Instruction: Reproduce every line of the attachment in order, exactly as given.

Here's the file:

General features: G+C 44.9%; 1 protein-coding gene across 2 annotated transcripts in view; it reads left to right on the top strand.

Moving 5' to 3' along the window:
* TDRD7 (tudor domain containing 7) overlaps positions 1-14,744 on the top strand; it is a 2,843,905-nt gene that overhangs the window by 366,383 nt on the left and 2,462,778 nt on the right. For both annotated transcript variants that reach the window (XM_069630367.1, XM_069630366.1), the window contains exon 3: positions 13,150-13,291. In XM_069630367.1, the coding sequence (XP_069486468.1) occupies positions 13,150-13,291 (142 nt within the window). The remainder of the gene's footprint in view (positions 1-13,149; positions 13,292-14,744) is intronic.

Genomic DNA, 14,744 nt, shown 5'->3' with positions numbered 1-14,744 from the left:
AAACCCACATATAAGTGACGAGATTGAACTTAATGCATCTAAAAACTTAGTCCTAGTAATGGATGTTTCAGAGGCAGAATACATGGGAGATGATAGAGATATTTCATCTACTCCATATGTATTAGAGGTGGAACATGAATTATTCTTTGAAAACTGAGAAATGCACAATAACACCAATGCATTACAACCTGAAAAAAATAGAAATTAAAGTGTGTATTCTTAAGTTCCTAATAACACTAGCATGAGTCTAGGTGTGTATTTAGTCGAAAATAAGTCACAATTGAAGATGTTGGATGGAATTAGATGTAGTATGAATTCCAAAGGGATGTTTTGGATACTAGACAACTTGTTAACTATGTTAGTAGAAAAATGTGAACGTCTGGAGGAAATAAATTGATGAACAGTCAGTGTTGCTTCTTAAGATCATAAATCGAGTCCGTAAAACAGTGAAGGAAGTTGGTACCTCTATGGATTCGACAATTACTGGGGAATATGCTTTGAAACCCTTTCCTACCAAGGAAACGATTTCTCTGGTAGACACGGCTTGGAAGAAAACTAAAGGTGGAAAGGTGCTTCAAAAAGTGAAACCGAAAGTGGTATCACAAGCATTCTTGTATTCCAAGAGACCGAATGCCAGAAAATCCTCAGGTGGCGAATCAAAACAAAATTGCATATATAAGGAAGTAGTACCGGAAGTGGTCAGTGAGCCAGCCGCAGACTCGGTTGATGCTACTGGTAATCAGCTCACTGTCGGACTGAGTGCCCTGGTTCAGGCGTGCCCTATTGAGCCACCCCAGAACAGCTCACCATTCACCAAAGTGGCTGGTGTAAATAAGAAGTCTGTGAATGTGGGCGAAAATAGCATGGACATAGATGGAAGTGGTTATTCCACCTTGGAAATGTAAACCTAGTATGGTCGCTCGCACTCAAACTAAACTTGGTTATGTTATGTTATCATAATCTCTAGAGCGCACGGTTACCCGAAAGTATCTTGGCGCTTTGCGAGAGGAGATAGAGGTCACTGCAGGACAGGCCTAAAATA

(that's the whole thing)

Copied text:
General features: G+C 44.9%; 1 protein-coding gene across 2 annotated transcripts in view; it reads left to right on the top strand.

Moving 5' to 3' along the window:
* TDRD7 (tudor domain containing 7) overlaps positions 1-14,744 on the top strand; it is a 2,843,905-nt gene that overhangs the window by 366,383 nt on the left and 2,462,778 nt on the right. For both annotated transcript variants that reach the window (XM_069630367.1, XM_069630366.1), the window contains exon 3: positions 13,150-13,291. In XM_069630367.1, the coding sequence (XP_069486468.1) occupies positions 13,150-13,291 (142 nt within the window). The remainder of the gene's footprint in view (positions 1-13,149; positions 13,292-14,744) is intronic.

Genomic DNA, 14,744 nt, shown 5'->3' with positions numbered 1-14,744 from the left:
AAACCCACATATAAGTGACGAGATTGAACTTAATGCATCTAAAAACTTAGTCCTAGTAATGGATGTTTCAGAGGCAGAATACATGGGAGATGATAGAGATATTTCATCTACTCCATATGTATTAGAGGTGGAACATGAATTATTCTTTGAAAACTGAGAAATGCACAATAACACCAATGCATTACAACCTGAAAAAAATAGAAATTAAAGTGTGTATTCTTAAGTTCCTAATAACACTAGCATGAGTCTAGGTGTGTATTTAGTCGAAAATAAGTCACAATTGAAGATGTTGGATGGAATTAGATGTAGTATGAATTCCAAAGGGATGTTTTGGATACTAGACAACTTGTTAACTATGTTAGTAGAAAAATGTGAACGTCTGGAGGAAATAAATTGATGAACAGTCAGTGTTGCTTCTTAAGATCATAAATCGAGTCCGTAAAACAGTGAAGGAAGTTGGTACCTCTATGGATTCGACAATTACTGGGGAATATGCTTTGAAACCCTTTCCTACCAAGGAAACGATTTCTCTGGTAGACACGGCTTGGAAGAAAACTAAAGGTGGAAAGGTGCTTCAAAAAGTGAAACCGAAAGTGGTATCACAAGCATTCTTGTATTCCAAGAGACCGAATGCCAGAAAATCCTCAGGTGGCGAATCAAAACAAAATTGCATATATAAGGAAGTAGTACCGGAAGTGGTCAGTGAGCCAGCCGCAGACTCGGTTGATGCTACTGGTAATCAGCTCACTGTCGGACTGAGTGCCCTGGTTCAGGCGTGCCCTATTGAGCCACCCCAGAACAGCTCACCATTCACCAAAGTGGCTGGTGTAAATAAGAAGTCTGTGAATGTGGGCGAAAATAGCATGGACATAGATGGAAGTGGTTATTCCACCTTGGAAATGTAAACCTAGTATGGTCGCTCGCACTCAAACTAAACTTGGTTATGTTATGTTATCATAATCTCTAGAGCGCACGGTTACCCGAAAGTATCTTGGCGCTTTGCGAGAGGAGATAGAGGTCACTGCAGGACAGGCCTAAAATA